Over the past few years I have been relying on my memory about godly womanhood.  After all, I have benefited from decades of teaching, and learned from dozens of speakers and authors. But we are all prone to drift. Like my daughter Janelle and her friend, we get distracted and then find ourselves in troubled waters.  (If you didn’t read her story, you can find it here.)

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When I started reading the DeMoss/Kassian book, True Woman 101, I wasn’t prepared for the impact it started having on my heart. The things I’ve been reading aren’t new to me. But the Spirit of God started pricking my heart with conviction that I have slowly and subtly allowed my heart to drift from keeping the truths of scripture before me on this issue. Like the dough, I’ve been relying on my memory and past study and now see I’ve been leaving some ingredients out.

Two quotes from this book have been rolling around in my head and heart: “‘True womanhood is a distinctive calling of God to display the glory of His son in ways that would not be displayed if there were no womanhood” (John Piper) and, “The fact that I am a woman does not make me a different kind of Christian, but the fact that I am a Christian does make me a different kind of woman” (Elizabeth Elliot).

How can I display this glory and be this different kind of woman?

I think the answer for me is simple: by allowing God and His word (not myself or others) to define for me why I was created. You see, I was created primarily to know and reflect the One who gave His life for me and to share that incredible news with others.  But I was also created to orient my life to the man I was chosen to help, to nurture and train our children, and to be a hard worker in our home.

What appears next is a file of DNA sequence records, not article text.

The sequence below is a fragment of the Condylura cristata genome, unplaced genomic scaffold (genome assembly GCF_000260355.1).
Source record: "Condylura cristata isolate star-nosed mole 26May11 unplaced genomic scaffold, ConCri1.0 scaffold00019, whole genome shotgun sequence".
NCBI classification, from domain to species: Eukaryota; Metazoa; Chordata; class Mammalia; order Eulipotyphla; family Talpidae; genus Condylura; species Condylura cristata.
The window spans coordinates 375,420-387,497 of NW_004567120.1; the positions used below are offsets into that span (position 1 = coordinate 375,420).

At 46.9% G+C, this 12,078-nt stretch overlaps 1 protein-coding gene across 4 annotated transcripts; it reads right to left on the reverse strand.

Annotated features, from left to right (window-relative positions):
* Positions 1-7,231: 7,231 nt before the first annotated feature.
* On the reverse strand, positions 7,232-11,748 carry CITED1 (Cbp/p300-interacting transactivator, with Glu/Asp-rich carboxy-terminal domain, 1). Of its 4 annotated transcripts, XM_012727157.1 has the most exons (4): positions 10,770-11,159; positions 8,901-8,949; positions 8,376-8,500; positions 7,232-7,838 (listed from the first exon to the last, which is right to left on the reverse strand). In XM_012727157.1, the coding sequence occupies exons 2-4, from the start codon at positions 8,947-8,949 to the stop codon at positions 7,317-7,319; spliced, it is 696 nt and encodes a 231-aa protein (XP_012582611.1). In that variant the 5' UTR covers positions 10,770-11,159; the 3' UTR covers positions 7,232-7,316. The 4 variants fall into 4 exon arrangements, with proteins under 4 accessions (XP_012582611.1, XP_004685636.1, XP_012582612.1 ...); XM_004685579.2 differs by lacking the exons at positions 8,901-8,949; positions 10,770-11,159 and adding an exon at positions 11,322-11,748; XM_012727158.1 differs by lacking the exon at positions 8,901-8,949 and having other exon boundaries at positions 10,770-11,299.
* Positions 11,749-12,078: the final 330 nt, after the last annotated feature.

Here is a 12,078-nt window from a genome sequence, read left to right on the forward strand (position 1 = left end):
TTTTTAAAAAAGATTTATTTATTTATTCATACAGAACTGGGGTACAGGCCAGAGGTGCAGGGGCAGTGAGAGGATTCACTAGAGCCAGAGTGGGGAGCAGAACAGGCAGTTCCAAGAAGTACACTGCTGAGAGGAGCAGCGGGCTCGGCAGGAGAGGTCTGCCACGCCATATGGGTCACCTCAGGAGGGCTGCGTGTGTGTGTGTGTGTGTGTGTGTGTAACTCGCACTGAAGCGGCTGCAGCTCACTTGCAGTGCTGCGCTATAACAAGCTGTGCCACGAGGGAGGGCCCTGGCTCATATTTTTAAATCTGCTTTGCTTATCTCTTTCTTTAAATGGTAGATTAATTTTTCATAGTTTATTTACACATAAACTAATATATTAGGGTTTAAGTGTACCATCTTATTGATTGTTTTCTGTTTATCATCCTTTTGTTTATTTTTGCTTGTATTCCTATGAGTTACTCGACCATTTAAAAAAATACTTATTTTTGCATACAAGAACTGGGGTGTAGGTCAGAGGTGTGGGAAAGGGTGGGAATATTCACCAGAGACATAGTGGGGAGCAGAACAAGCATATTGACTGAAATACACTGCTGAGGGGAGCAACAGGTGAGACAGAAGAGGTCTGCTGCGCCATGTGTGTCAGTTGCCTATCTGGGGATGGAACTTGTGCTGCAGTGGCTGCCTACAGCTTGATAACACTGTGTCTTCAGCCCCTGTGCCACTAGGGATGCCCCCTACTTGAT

Simple? Yes. I expect that most, if not all, of you who read this blog didn’t just read something profound. Smile. In fact, you live these principles out – tiring day in and day out. Whether single or married, kids or no kids, you love God’s word and the truths there and want to live according to His plan.

But are you like me and find yourself at times drifting from being a “different kind of woman?”  Are you tempted to believe that good teaching naturally results in good living? Do you find yourself excusing the sometimes irresponsible draw to things outside your home with, “Oh, it’s just not that simple anymore; life has gotten busy and I don’t want anyone to tell me I have to stay home every day to clean toilets and scrub floors.”

The good news is no one should be defining for you and I what being a different kind of Christian women should look like. For some, it could mean never being married or having children (as with one of the authors of the book I’m reading); home education or public school; working only in the home or also outside the home; having one child or ten; having a schedule for keeping your own clean and tidy or playing it by ear. And certainly godly womanhood is far more than having clean toilets and floors!

There is only One who can define for you what being a “different” woman looks like in your life. And He has quite a bit to say about how we should be different than our non-believing counterparts. For years I’ve found great joy in those differences but I’m seeing how I’ve drifted into thinking I — rather than God’s word — have control over what I do with my time and energies.

So, like my near-drowned daughter, I’ve decided to start yelling for help. I don’t like everything God is saying to me 🙂 but I do love His word. I’m actually starting to get excited about how an aging Granma who has loved biblical womanhood for decades can recover from drift and what change is going to look like. By God’s grace, He has protected my affection for being a “different kind of woman”…but I know that change is never easy.

Off to get some laundry going…